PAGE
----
Are you sick of eating baked beans while pouring all your hard earned savings into your start-up? Are your family and friends hiding from you in fear that you will ask for more money to feed your hungry business? Is the direction of your start-up growing so quickly that you need financial assistance from third party investors to reach the next stage? If you answered yes to any of these questions, then you may consider turning your attention to third party investment for your business.
There are different ways in which you can fund your startup. One way is through equity financing or financing your business by issuing shares in the company. In exchange for money, the investors (shareholders) receive shares in the company. Issuing shares in your company means that you are giving up full control in your company and will share with others in the profits and success. You can issue different types of shares in your company, for example, ordinary shares and preference shares.
When Would I Choose to Issue Ordinary Shares in the Company?
Ordinary Shares have voting rights attached to them which allow the shareholder to vote on matters affecting the company with the other shareholders. If the company is going well, they may receive dividends from the company. Ordinary shareholders are typically the founders of the company, their friends and family.
When Would I Choose to Issue Preference Shares in the Company?
As the name implies, preference shares give the shareholder preferred treatment on certain matters, including receipt of dividends and a priority right to repayment of their investment if the company goes into liquidation. Dividends on a preference share are usually fixed meaning a preference shareholder receives the same dividend rate, unlike an ordinary shareholder whose rate will vary. This security aspect of preference shares then makes them more attractive to investors.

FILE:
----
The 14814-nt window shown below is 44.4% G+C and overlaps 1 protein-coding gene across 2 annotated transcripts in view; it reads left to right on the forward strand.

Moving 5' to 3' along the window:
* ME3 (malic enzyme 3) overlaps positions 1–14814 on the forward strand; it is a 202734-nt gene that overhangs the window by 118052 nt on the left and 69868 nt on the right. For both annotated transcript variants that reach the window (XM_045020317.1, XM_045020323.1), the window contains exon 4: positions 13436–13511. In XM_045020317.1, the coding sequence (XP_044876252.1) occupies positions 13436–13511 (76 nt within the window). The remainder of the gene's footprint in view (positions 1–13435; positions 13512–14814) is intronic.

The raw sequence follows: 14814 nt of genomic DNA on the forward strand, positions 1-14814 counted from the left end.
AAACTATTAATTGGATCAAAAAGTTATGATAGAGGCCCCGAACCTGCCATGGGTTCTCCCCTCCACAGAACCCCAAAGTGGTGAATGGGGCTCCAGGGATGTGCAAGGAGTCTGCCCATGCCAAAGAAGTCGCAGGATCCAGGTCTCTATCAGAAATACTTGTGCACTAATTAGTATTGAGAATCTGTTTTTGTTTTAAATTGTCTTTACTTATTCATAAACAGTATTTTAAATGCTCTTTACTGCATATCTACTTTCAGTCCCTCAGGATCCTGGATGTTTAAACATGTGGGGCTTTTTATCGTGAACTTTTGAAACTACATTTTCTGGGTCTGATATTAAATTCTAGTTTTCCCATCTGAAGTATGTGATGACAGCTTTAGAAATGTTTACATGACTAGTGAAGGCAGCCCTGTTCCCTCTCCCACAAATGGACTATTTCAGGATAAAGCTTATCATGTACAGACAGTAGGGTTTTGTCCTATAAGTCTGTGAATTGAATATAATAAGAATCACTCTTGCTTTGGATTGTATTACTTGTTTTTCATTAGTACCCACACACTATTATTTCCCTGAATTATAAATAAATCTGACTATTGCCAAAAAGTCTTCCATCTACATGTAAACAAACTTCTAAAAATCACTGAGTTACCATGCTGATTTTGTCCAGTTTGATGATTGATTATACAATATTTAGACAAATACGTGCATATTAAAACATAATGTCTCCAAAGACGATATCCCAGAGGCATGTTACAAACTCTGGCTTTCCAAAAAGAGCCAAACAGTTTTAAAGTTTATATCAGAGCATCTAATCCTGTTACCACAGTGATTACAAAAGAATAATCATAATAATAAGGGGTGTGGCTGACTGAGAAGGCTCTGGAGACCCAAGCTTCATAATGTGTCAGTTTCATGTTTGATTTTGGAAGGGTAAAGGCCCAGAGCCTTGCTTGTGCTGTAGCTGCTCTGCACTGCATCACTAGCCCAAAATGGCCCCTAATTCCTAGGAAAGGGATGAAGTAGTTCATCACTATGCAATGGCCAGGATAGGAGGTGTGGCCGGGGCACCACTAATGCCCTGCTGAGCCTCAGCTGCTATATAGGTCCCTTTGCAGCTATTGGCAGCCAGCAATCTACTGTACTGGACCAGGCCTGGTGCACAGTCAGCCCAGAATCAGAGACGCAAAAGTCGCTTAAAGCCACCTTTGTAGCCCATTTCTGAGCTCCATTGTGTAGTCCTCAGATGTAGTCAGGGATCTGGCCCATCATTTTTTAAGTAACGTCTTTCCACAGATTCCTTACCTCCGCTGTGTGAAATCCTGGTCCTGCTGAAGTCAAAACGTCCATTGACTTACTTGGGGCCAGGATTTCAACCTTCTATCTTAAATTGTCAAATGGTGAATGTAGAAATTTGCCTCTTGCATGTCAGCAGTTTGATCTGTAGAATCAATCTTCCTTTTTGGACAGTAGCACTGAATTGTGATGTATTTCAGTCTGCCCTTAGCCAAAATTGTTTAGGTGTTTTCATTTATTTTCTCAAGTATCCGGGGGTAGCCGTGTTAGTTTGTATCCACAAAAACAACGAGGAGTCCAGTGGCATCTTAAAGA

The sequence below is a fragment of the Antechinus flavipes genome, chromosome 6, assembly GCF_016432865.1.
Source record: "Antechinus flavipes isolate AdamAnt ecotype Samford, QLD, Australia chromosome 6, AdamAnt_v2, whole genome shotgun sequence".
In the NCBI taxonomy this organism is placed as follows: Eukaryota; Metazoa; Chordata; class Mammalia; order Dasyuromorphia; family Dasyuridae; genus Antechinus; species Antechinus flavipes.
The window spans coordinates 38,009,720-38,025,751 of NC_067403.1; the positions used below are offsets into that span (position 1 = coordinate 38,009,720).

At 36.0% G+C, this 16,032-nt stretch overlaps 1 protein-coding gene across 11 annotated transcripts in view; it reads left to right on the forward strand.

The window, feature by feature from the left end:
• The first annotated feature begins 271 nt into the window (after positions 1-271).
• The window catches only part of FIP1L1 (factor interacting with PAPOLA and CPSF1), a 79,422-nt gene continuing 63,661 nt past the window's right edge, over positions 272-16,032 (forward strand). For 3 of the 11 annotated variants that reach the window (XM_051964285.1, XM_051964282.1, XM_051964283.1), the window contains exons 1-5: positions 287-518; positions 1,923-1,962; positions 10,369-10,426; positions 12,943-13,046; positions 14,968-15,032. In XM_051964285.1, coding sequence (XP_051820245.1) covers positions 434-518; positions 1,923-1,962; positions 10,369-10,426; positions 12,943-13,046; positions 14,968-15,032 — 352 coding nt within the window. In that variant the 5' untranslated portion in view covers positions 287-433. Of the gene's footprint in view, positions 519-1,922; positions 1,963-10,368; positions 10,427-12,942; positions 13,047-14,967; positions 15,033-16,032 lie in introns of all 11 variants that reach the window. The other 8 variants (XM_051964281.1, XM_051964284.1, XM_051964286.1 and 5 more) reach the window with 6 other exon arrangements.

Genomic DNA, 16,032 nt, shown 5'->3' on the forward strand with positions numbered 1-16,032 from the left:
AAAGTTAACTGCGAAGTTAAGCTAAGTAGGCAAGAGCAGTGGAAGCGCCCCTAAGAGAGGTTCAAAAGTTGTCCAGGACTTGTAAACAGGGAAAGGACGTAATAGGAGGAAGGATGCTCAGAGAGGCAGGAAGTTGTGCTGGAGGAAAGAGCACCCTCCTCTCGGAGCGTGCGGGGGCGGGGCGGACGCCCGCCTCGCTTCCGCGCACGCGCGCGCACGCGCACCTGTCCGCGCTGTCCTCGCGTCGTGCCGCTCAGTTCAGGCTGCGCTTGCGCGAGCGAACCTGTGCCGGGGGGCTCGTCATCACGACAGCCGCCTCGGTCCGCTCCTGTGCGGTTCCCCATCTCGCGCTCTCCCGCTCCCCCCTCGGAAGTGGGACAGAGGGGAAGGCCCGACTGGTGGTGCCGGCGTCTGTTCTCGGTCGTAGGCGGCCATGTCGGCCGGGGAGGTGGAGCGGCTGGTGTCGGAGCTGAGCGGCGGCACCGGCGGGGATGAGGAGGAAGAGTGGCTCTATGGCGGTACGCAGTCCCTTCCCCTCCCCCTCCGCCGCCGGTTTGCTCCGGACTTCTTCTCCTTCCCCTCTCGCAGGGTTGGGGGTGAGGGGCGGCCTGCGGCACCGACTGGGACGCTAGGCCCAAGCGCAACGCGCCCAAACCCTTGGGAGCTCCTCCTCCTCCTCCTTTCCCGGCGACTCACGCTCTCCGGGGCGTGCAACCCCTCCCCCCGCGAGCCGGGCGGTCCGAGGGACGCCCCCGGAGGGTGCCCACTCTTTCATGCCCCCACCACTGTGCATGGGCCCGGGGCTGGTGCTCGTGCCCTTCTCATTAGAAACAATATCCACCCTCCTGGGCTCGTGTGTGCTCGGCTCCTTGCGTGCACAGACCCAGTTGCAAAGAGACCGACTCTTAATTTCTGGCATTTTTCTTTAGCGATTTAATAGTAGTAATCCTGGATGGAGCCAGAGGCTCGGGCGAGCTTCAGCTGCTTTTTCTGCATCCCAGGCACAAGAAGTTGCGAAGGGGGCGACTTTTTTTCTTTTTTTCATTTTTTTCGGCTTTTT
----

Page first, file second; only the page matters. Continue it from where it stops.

A preference share also takes priority over ordinary shares should the company, unfortunately, enter liquidation. In a liquidation, the preference shareholder’s ability to recover its investment from the company will rank behind the creditors of the company but will be ahead of the ordinary shareholders. Preference shares may or may not have voting rights and may be convertible meaning they may be transferred into ordinary shares.
Preference shares offer the investor a steady income stream from the fixed dividends along with some protection over their investment. However, depending on the terms of the preference share, they can sometimes be converted into ordinary shares at a future time or on the occurrence of a future event. Generally speaking, professional investors will want to have preference shares rather than ordinary shares in startup companies. If you would like any more information on the different types of equity financing as well as any other options for funding your business, get in touch with our startup lawyers on 1300 544 755.